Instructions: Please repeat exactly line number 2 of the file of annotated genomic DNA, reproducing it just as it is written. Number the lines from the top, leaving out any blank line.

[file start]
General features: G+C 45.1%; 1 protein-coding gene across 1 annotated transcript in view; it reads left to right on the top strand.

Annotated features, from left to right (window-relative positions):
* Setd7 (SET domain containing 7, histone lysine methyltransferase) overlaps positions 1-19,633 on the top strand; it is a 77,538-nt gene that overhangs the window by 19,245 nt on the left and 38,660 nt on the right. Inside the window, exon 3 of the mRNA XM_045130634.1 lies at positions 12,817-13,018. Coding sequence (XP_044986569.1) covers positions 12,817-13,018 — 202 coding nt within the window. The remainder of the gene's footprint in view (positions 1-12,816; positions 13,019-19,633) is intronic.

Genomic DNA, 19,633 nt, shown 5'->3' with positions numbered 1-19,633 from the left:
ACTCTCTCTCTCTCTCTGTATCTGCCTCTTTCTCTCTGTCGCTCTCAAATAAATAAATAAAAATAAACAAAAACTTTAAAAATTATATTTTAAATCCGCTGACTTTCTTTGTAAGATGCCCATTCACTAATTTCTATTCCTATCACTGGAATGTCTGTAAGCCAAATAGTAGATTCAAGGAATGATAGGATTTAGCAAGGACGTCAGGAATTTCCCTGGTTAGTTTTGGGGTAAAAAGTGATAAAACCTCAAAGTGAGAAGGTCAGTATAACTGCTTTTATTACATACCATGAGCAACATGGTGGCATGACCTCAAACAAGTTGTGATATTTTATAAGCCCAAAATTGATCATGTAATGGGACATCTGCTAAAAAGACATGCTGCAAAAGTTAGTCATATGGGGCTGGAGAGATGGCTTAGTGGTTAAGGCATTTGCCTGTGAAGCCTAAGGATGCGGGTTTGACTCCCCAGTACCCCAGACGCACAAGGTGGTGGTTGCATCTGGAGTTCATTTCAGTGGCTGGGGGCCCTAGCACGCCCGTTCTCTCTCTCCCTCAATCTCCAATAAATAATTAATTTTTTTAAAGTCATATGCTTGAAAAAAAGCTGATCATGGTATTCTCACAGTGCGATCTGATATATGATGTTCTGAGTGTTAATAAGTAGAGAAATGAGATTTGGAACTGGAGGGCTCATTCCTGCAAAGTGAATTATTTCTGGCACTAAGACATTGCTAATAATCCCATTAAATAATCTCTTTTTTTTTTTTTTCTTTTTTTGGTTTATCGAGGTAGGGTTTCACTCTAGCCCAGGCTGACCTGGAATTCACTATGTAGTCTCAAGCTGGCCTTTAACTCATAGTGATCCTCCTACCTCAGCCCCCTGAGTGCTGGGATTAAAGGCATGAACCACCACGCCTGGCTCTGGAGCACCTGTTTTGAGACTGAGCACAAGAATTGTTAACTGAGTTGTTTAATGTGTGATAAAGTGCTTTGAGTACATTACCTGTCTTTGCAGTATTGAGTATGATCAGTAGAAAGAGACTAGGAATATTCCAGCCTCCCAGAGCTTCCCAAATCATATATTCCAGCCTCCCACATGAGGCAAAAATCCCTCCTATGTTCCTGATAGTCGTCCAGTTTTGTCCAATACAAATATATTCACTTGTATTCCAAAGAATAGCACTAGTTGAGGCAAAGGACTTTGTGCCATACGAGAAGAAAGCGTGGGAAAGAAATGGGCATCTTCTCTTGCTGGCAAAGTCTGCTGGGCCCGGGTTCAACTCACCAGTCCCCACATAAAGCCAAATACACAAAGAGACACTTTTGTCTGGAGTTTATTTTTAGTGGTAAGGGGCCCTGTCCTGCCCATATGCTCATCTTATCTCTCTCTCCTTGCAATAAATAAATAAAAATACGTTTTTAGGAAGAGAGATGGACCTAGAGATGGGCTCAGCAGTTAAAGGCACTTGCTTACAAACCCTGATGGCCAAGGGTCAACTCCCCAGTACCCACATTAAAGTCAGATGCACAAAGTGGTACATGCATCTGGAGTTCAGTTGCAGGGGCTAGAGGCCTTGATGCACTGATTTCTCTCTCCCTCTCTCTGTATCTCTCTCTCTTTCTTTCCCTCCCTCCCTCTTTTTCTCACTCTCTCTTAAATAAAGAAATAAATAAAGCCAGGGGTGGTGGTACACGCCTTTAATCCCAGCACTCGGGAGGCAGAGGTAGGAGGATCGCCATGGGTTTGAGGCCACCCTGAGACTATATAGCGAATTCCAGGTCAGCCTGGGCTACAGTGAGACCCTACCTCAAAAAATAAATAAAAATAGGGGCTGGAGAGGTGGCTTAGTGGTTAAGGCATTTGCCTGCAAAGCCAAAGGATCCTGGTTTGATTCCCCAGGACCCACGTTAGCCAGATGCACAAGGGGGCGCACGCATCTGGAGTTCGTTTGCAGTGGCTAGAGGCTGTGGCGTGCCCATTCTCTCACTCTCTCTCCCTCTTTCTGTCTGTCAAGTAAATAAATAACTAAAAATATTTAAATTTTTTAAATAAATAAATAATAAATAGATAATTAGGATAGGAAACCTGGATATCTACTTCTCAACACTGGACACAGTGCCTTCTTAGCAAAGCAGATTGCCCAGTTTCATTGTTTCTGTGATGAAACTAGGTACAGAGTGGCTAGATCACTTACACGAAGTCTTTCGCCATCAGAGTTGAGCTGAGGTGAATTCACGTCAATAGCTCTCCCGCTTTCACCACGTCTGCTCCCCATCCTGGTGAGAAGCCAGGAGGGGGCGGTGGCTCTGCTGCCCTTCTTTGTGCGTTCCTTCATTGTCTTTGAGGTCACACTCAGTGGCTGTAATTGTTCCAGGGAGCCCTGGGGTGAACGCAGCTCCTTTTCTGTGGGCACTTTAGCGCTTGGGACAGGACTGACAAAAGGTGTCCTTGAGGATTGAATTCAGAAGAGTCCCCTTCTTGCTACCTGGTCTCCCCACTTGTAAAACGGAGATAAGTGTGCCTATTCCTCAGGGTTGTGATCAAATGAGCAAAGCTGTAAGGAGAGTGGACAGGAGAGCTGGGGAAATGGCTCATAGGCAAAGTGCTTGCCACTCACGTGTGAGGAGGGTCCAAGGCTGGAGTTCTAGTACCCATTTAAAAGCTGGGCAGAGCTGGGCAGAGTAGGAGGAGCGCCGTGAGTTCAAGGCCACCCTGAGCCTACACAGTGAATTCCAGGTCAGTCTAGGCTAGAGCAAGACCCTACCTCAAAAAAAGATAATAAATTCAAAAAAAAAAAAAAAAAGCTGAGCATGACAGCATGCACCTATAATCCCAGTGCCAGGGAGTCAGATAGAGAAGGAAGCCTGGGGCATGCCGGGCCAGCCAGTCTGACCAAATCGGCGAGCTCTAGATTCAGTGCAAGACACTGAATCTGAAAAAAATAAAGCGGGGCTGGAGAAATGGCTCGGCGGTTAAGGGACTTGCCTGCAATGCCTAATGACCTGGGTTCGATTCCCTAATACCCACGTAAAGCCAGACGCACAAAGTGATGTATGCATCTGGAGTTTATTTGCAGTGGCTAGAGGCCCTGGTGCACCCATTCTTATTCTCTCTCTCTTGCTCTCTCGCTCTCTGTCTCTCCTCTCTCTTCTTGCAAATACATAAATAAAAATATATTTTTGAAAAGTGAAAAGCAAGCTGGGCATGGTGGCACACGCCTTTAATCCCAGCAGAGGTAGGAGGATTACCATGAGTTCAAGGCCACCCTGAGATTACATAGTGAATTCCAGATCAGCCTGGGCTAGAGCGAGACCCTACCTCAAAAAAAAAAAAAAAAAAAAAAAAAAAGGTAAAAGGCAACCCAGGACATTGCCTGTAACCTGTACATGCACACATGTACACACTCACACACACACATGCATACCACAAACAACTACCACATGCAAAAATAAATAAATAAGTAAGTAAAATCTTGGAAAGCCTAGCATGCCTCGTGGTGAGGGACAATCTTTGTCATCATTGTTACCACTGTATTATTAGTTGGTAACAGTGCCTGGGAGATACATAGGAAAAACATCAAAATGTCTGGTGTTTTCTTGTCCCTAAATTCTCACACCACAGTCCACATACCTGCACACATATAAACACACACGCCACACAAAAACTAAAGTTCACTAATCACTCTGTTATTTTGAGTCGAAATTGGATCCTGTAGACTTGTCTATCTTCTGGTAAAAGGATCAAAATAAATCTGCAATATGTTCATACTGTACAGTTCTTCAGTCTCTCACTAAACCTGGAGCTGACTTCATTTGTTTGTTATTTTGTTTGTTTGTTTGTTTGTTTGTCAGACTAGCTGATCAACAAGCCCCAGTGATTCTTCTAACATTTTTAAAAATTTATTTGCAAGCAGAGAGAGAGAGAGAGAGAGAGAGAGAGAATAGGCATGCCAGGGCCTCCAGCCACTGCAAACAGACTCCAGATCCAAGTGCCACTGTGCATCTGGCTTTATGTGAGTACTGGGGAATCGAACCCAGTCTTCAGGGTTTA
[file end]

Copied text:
Annotated features, from left to right (window-relative positions):